Our journey through infertility was a multi-pronged battle. Against Infertility. Against his employer. Against the insurance industry. Our infertility journey was a roller coaster ride of eye-popping legal and medical ups and downs, twists and turns, tears and laughter, hopes and dreams, and blessings beyond our every pleading prayer. Our journey entails 9 IVF cycles, 3 miscarriages, and switching IVF doctors. With alleged unwarranted termination and a legal case thrown in for a little extra fun!

Ours was a journey that tested my faith. And sadly, many times I failed the test. But I learned a lot along the way. I share my story to give hope to others that no matter what is thrown in your path (and we had plenty!), there is a light at the end of the tunnel. You have to keep going. Keep dreaming. Keep believing. Don’t give up hope. Sometimes, it’s the only thing you have. Hope can carry you an awfully long, long way. Hope can move mountains.

Life isn’t fair. But maybe, just maybe, you have to go through the tough times to truly appreciate the good times. We went through hell and back. But today we are a family. And there is nothing more important than that. With the help of IVF we have two precious boys. And when we look at our boys everything we went through pales in comparison.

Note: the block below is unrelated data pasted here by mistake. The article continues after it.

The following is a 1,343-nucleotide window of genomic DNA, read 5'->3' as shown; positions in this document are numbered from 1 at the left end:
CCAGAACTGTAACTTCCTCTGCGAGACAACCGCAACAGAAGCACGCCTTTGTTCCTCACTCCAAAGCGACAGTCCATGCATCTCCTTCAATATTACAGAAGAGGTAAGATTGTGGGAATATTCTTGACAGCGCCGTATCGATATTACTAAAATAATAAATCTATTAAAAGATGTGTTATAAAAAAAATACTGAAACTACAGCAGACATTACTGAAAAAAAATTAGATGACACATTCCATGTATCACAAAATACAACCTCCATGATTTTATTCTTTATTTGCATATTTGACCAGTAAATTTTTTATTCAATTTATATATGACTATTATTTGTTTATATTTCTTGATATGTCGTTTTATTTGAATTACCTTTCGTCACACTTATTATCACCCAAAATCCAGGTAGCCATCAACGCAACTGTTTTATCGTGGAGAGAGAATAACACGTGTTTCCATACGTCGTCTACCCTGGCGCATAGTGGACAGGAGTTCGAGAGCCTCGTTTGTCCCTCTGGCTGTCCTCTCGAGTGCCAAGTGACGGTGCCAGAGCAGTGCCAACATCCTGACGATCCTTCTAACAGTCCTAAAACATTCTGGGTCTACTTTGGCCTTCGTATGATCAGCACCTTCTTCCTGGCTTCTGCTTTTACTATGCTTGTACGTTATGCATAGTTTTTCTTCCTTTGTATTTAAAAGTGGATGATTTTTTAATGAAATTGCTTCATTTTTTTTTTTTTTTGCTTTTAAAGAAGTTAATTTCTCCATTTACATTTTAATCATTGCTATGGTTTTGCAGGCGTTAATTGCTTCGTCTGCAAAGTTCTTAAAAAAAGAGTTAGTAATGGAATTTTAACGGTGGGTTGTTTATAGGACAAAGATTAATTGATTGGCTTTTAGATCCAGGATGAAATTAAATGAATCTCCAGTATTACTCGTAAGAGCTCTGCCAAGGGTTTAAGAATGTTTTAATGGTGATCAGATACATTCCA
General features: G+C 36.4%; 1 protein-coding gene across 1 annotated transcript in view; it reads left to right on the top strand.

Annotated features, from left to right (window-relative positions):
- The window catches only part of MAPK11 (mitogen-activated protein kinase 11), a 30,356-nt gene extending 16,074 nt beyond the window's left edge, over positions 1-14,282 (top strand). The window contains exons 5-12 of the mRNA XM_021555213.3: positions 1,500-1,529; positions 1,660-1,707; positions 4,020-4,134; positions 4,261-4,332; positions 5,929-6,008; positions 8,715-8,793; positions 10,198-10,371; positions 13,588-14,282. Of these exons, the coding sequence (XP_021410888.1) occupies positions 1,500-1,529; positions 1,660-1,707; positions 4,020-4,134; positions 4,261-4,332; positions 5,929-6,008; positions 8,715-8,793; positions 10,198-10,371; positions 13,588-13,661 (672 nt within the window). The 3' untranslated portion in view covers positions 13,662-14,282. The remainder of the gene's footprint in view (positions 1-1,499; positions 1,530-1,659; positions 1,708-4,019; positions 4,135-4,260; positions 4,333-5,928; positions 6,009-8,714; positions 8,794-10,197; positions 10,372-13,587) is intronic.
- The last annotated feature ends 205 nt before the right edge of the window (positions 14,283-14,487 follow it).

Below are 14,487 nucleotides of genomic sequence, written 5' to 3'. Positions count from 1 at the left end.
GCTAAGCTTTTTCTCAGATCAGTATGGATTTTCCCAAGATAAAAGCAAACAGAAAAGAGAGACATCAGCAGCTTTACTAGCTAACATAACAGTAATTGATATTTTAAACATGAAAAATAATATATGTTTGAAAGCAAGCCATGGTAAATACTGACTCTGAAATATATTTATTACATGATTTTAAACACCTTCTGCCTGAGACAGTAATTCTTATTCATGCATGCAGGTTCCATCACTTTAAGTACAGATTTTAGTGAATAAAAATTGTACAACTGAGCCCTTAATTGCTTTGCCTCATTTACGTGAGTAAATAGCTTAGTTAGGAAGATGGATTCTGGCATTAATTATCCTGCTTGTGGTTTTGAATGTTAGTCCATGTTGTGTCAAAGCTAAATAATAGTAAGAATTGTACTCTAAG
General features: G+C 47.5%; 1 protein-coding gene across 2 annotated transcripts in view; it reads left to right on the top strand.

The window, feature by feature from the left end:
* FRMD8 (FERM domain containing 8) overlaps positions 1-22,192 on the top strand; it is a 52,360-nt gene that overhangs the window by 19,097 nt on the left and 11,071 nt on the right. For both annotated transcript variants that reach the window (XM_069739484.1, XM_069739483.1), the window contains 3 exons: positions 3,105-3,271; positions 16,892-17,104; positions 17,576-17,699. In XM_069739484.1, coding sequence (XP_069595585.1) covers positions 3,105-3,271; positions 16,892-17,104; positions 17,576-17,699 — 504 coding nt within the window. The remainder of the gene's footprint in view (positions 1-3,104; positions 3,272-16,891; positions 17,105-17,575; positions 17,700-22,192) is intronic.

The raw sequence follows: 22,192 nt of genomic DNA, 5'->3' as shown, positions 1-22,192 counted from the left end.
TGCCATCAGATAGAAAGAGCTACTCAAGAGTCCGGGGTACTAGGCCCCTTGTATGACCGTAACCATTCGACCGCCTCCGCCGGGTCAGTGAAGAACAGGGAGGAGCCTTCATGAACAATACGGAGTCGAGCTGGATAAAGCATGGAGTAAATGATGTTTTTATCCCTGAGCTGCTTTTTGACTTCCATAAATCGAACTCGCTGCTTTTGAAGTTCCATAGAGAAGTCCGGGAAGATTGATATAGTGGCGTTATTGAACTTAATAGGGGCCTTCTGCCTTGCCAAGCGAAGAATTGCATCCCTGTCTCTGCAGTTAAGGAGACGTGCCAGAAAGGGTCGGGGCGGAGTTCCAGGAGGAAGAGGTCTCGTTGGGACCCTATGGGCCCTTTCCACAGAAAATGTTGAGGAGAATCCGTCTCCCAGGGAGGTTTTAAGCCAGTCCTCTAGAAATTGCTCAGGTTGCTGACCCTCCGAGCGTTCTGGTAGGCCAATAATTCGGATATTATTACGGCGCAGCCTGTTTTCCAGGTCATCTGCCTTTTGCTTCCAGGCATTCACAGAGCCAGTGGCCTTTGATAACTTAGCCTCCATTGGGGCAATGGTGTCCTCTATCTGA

I remember starting our 1st IVF cycle. Such hope. Such excitement. Such fear! The First Shot. Standing at the vanity. Agonizing over giving myself this first fertility drugs shot. My mother is a nurse. My sister Shannon is a nurse. My Auntie Babs is a nurse. My cousin Maeve is a nurse. My sister-in-law Cher is a nurse. My niece Jorani is a nurse. I AM NOT A NURSE! I am a Bean Counter. And I am terrified.

I hate needles. Can I really do this? Is it going to hurt? What if instead of injecting the fertility drugs, blood comes gushing out filling the needle back up? (I was given a “what-to-do” instruction just in case this very thing happens!) What if I hit a vein? Or an artery? I get myself all worked up. Finally, I lecture myself, “Nothing bad will happen. It’s the “Pinch An Inch” around your belly button. It’s all fat! Just give yourself the damn shot!” I cheer myself on with reminders that “This is for us. This is for a baby.” And with that, I do it. I jab the needle in pushing the syringe in really fast before fear can get the best of me. And you know what? Surprisingly, it wasn’t that bad! I worried so much over nothing. I can do this…  I can do this…  I  CAN  DO  THIS!!